The Truth About GM's New Powertrain Warranty

Robert Farago
by Robert Farago

It's clear that GM's new powertrain warranty– 5 years, 100k miles– has set TTAC tongues wagging. To get on top of the story, I phoned Philip Reed, Consumer Advice Editor at Reed has written a book called Strategies for Smart Car Buyers, which covers the entire car buying process: selling, leasing, buying, used cars, certified cars, the whole schmeer. Reed knows what's what when it comes to warranties and, equally important, their value to both customer and manufacturer. According to Reed, GM's announcement could well be a great landing at the wrong airport.

Robert Farago
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  • Darkvette Darkvette on Sep 22, 2006

    Here is part of what I posted on another review here at TTAC. "Anyone who is biased against American-made cars is going to continually trash and degrade them no matter what anyone says or does. They will stick with their foreign cars to the death. They are called die-hards. Then you have people who are on the opposite end of the spectrum, those that will only buy American-made cars and would never in a thousand years touch a foreign made car. They are also called die-hards. Then you have yet another class, those that teeter in the middle, not on one end or the other, those people that will buy a car because of either it’s price, a good smooth ride, or because they need something to drive." From what I'm reading here as well, this part of my statement applies here too. I am one of those people in the middle who doesn't care about what he drives, as long as it's a car. What I can tell you is this, GM did this 5/100 warranty because for the first time in a long time, they are willing and able to stand behind the cars they make. They know that they are making better cars and have adjusted themselves accordingly. It seems people have lost faith in GM, and I can't say I blame them. I grew up with my dad owning Fords and Dodges, while all my mom drove was GMs. Now, my mom drives a Kia, what does that tell you? She lost faith in GM a long time ago, after driving a 88 Pontiac Sunbird, a 91 Chevy Lumina Eurosport, and a 97 Geo Prism, all of which had major problems around 75k and didn't last till 100k. My first car was a 97 Saturn SL2 and had 98k when the engine blew. So, I know full well why people have lost trust in GM, but if anyone has the capacity to turn themselves around, it's GM. They have made a lot of progress, but still have a long way to go. Toyota is a worldwide company, based out of Japan that makes one set of cars for every market they sell in. Honda is the same. GM, however, while being a worldwide company, they have different products for every market they sell in. It was a wise idea on their part, for this exact reason. Now they are pulling from their other divisions and markets to improve this one. Have faith, if anyone can come through, it's GM.

  • Finger Finger on Dec 19, 2006

    "We are now a Ford-Free-Family and now drive BMW and Lexus and are not looking at “Detroit Drivetrains” in the forseeable " I had a 2005 5 series sedan that power window went bad at 88,000. I traded it and we are now a BMW free family with 2 Chevy's in the driveway. I wiull not buy an Audi, BMW, Porsche or Bentley as I feel the "European Electronics" is shared by the entire continent.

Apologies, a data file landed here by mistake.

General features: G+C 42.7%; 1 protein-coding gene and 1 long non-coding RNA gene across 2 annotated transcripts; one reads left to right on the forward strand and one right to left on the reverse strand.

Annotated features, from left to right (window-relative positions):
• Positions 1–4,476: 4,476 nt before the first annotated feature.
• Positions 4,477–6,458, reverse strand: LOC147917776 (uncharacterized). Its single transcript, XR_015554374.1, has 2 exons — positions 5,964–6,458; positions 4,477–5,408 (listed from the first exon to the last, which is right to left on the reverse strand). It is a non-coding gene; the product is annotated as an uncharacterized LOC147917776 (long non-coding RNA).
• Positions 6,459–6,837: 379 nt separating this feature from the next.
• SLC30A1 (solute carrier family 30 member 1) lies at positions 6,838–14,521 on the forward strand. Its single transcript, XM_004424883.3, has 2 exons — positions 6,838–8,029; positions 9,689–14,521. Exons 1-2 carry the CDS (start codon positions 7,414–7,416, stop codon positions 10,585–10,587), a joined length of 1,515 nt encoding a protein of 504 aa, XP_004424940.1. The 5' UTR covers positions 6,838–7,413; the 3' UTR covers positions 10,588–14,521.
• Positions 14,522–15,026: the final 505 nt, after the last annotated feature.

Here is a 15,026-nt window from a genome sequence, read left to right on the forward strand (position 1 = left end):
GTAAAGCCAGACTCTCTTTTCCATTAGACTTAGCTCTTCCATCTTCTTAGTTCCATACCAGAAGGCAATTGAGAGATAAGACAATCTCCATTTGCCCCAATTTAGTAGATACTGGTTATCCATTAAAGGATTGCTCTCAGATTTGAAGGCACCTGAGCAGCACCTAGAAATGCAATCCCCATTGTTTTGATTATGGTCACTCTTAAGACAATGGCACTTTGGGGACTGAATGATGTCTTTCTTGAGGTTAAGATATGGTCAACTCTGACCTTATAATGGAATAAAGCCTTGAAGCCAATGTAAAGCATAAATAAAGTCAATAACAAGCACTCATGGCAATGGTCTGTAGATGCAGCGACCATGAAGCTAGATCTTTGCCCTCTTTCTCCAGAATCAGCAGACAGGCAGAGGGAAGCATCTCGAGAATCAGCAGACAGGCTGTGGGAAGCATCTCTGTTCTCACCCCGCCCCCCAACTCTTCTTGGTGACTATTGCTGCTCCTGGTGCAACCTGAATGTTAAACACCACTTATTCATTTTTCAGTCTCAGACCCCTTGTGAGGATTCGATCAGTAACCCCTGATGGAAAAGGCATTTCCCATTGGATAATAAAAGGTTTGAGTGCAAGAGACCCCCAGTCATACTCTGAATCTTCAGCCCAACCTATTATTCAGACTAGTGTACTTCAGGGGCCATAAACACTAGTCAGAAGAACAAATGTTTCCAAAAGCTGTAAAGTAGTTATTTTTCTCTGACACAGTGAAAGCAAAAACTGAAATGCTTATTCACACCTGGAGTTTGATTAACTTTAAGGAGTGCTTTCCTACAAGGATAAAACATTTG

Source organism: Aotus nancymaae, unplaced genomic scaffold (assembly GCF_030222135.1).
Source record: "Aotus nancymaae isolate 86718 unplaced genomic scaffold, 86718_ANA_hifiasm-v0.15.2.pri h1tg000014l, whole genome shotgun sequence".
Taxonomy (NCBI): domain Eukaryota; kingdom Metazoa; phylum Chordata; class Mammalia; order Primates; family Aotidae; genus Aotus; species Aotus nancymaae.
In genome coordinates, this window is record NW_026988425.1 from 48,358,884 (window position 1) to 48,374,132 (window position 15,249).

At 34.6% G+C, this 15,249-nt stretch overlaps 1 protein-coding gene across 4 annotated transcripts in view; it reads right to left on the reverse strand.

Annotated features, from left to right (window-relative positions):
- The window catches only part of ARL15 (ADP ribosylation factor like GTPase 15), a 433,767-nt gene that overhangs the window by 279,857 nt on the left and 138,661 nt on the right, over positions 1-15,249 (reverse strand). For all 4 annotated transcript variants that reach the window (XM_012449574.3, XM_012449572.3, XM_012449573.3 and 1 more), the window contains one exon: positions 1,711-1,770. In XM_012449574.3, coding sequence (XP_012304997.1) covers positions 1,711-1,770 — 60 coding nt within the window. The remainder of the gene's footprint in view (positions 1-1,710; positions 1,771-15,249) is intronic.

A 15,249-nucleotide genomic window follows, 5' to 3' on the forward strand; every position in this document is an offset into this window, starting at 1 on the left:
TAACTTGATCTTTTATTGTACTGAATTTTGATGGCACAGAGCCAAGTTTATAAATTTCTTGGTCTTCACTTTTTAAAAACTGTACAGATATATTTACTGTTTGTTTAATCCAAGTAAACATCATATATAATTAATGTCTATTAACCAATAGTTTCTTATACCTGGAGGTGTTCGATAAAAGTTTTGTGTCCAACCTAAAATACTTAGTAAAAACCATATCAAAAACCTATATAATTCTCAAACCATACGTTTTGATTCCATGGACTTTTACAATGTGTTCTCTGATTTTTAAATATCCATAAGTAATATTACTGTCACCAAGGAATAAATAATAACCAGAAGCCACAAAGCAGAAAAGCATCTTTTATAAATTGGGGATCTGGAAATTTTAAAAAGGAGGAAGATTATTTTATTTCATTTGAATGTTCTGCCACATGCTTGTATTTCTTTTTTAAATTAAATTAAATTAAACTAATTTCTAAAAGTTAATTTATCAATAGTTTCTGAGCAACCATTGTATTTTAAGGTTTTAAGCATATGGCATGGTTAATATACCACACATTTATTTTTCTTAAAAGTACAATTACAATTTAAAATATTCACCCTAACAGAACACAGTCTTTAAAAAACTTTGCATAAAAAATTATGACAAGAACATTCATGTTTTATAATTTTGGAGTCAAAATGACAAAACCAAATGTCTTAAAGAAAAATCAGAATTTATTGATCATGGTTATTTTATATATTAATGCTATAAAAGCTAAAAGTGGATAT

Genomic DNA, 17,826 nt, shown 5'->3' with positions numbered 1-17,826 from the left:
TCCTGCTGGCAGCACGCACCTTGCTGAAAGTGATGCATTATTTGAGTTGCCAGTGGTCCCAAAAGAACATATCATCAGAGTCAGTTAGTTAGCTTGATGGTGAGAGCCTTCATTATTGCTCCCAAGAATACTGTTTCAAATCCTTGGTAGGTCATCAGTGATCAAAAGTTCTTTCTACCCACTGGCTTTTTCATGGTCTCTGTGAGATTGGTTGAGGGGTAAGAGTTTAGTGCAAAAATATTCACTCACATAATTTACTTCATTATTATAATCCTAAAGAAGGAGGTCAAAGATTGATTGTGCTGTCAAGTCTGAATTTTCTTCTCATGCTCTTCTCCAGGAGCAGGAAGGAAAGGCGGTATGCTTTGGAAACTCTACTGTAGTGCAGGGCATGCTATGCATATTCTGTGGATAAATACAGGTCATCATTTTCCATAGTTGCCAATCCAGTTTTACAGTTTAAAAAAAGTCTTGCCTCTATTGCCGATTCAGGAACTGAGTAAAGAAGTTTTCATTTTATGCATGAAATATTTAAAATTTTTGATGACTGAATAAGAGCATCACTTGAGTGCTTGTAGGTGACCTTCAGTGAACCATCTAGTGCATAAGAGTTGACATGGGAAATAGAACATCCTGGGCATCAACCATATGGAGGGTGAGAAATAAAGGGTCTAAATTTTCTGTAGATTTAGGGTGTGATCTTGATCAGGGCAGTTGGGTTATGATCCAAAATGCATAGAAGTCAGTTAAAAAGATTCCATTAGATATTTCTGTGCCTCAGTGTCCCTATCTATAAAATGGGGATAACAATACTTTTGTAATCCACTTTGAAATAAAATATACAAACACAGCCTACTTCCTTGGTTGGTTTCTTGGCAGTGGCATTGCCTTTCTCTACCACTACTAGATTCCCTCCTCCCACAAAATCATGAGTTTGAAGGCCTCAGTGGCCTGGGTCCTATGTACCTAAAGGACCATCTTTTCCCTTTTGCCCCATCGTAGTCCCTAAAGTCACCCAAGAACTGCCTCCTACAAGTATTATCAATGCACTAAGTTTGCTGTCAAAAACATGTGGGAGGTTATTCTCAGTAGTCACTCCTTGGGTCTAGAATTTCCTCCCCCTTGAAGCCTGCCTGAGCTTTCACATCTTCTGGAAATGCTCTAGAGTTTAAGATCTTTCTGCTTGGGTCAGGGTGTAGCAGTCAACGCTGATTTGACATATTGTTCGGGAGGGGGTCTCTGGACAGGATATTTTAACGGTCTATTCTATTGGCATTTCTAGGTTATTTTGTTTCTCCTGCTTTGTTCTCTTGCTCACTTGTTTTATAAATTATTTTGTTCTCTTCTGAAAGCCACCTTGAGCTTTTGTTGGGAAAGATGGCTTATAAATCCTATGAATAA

• Anonymous Anonymous on Feb 28, 2007

    I stumbled across this thread for information on the GM Certified used car 100k mile powertrain warranty. I find it amusing so many choose to say the new longer warranty is meaningless.

    I also like how people say, if you don’t drive 20k miles a year it’s a negative even though it’s still five years. It looks like the average miles driven per year for a car 5 years old or newer is 15k miles. A large % of people do drive 20k miles a year. And those that don’t still have the 5 years.

    How about the person that only drives 10k miles a year, are they getting a benefit? Certainly, the car is covered for 5 years and if they sell it in 3 years the next person automatically gets the remaining 2 years and 70k miles. Is that an attractive incentive to a buyer that drives 30k miles a year, you bet.

    Others say it’s a negative because the power train doesn’t break. Is that a backhanded compliment? Others talk about how it’s a band aid for the weak. Let’s look at some recent data. In 2007 Toyota has already had to recall 533,417 vehicles compared to Ford’s 128,163 and Chevrolet’s 4,829. In 2005 Toyota had to recall more vehicles than it built (2.2 million). They recalled 1.76 million in 2006.

    The benchmark Camry hasn’t been awarded best in class since 2000. Even back in 2004 the Wall street Journal as well as others reported things such as “Reliability has narrowed in some segments and disappeared while quality problems were mushrooming.

    In 2005 when I was researching a new vehicle for my parents I was shocked to see the Malibu rated ahead or equal to Camry in every area and rated better overall. (JD Powers) Even Consumer Reports rated Regal ahead of the Camry, Accord and Maxima for reliability in 2004.

    We all have preferences and come to the table with a pre-determined mindset. Why not just try having an honest discussion of the strengths and weaknesses of ALL vehicles. Make no mistake, there is no vehicle or manufacture that is perfect.

  • Powertrain-warranty Powertrain-warranty on Dec 24, 2007

    I am interested in seeing the longer term impact this will have on the aftermarket industry....